Because Golden Youth Plans are cheap. They are cheap to administer and can be sold at low prices. The thing is that most people - 75% of the population - never get to the $5,000 deductible. The money comes in from these folks and it never goes out. They feel better because they have health insurance. The advertisements and glossy brochures enhance their belief that they are too youthful, too athletic and too smart to get sick.
And, even when MegaHealth has the misfortune to insure some unattractive sick person, losses are limited. The deductible and co-insurance still place most of the risk of payments on the insured and his or her health care providers.
Because Golden Youth plans are so cheap and shiny the only people who avoid them are old, unattractive sick people.
Without discrimination or medical underwriting people sort themselves voluntarily
Enter adverse selection. Mother Teresa finds that young and healthy people are canceling their comprehensive policies and going over to MegaHealth. Because the average cost of administering a health plan depends on the average health of the plan members. As the population insured by Mother Teresa becomes older and sicker, costs rise. Mother Teresa is forced to raise premiums in order to break even. Meanwhile MegaHealth sees its costs drop because its customers are healthier on average.
Of course the comprehensive policy becomes even less attractive to the young and healthy as cost rise. We are in a vicious circle which can end in two ways:
Mother Teresa goes out of business or offers its own line of Golden Youth policies. Which means that people buying health insurance on the exchange have one choice: a plan which requires that they pay most medical expenditures out of pocket and pay a premium for the privilege of having some insurance against major medical disasters. Consumers buy insurance to help them to deal with financial risks caused by illness. At the same time consumers bear most of the financial risk of illness.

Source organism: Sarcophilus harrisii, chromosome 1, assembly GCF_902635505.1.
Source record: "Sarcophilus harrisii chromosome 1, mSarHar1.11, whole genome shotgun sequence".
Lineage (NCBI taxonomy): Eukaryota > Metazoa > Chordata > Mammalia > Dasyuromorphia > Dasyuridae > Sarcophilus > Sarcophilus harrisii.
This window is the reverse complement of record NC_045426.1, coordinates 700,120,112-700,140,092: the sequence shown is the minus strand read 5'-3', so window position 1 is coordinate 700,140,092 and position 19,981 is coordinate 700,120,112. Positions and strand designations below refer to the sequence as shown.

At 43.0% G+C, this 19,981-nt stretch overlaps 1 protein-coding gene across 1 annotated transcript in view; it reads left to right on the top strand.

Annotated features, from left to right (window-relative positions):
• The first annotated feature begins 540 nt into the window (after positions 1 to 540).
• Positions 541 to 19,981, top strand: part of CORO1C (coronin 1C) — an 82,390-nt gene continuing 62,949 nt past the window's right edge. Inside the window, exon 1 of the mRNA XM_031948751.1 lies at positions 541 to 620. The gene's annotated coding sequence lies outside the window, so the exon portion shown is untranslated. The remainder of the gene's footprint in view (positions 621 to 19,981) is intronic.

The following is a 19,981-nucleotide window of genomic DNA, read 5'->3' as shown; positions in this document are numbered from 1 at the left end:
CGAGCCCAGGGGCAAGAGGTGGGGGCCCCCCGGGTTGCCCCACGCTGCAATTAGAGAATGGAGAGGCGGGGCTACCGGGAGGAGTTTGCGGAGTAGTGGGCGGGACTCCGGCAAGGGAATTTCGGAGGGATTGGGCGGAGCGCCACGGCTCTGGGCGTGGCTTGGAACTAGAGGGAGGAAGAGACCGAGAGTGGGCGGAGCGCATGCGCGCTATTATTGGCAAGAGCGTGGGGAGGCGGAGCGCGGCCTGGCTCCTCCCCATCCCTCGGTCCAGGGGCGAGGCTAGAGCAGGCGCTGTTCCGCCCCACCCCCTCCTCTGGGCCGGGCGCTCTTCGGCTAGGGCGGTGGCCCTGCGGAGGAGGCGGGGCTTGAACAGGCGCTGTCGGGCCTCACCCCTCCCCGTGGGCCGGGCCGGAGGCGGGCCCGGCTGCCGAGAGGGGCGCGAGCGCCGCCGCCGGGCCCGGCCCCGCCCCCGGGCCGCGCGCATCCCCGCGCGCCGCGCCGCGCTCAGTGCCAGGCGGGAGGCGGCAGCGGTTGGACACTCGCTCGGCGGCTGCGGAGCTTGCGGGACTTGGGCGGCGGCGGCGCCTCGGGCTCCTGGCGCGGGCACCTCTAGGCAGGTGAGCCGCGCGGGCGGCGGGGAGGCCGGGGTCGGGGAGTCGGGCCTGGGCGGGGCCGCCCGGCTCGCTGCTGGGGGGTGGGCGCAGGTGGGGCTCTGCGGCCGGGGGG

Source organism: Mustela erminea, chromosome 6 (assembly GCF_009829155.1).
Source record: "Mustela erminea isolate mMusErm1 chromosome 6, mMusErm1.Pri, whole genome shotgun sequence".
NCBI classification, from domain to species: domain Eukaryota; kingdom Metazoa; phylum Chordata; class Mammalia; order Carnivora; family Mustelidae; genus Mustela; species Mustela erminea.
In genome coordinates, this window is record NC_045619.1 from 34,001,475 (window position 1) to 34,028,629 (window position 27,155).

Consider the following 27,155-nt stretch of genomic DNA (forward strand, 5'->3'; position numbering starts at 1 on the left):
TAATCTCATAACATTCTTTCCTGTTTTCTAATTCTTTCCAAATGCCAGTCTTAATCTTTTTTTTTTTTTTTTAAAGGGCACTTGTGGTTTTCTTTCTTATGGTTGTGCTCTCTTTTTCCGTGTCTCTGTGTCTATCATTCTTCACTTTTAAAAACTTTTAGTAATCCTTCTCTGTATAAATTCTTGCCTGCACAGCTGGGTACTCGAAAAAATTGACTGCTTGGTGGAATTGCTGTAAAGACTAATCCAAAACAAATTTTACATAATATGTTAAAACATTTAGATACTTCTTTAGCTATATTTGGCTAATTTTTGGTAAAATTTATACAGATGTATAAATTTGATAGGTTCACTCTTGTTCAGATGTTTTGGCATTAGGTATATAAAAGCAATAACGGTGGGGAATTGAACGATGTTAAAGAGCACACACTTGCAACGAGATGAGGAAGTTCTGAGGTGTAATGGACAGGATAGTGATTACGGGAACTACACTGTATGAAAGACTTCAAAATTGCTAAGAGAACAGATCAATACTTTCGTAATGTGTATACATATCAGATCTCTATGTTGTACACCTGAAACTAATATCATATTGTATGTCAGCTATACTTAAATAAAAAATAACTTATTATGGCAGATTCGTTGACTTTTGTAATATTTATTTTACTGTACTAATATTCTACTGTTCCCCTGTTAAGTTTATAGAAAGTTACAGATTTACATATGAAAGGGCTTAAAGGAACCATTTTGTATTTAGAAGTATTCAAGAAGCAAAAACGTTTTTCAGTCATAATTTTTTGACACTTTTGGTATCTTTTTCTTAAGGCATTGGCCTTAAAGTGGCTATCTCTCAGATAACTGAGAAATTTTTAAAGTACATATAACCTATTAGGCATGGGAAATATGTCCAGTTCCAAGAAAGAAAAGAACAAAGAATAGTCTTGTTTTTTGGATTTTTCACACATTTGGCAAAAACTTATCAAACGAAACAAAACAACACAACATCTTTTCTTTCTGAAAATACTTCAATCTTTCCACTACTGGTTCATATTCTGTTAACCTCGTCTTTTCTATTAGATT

Mother Teresa continues to offer expensive comprehensive plans. Unattractive old people buy these plans because, although they are expensive, it is better to pay for medical disasters in moderately large monthly installments rather than be bankrupted by sudden onset of high medical bills.
In this situation there is one satisfied group, the beautiful, athletic and intelligent golden youth pay low rates and never really have to confront the fact that they couldn't find $5,000 to pay the doctor should they fall ill or get into an accident. When illness or injury does cast them out of the Neverland they may feel some shock as they actually meet their deductible face to face. They will probably also feel some regret when they find that they cannot buy a decent cheap comprehensive policy like the policies that Mother Teresa used to offer when they were kids.
Please note that this all happens under strict government supervision in a situation where there is no explicit discrimination. All that is required is a simple variation in benefits to trigger a market failure.